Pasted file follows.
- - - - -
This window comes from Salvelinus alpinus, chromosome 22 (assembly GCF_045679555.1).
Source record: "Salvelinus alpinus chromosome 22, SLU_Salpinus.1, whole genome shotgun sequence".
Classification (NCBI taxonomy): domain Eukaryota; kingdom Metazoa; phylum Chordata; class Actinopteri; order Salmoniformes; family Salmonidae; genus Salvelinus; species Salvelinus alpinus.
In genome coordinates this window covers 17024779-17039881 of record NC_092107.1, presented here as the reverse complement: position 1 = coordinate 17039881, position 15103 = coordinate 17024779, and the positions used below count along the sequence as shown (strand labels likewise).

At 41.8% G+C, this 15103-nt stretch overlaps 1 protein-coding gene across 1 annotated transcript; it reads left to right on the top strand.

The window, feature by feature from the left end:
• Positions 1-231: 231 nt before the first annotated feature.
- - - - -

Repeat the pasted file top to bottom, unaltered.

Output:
This window comes from Salvelinus alpinus, chromosome 22 (assembly GCF_045679555.1).
Source record: "Salvelinus alpinus chromosome 22, SLU_Salpinus.1, whole genome shotgun sequence".
Classification (NCBI taxonomy): domain Eukaryota; kingdom Metazoa; phylum Chordata; class Actinopteri; order Salmoniformes; family Salmonidae; genus Salvelinus; species Salvelinus alpinus.
In genome coordinates this window covers 17024779-17039881 of record NC_092107.1, presented here as the reverse complement: position 1 = coordinate 17039881, position 15103 = coordinate 17024779, and the positions used below count along the sequence as shown (strand labels likewise).

At 41.8% G+C, this 15103-nt stretch overlaps 1 protein-coding gene across 1 annotated transcript; it reads left to right on the top strand.

The window, feature by feature from the left end:
• Positions 1-231: 231 nt before the first annotated feature.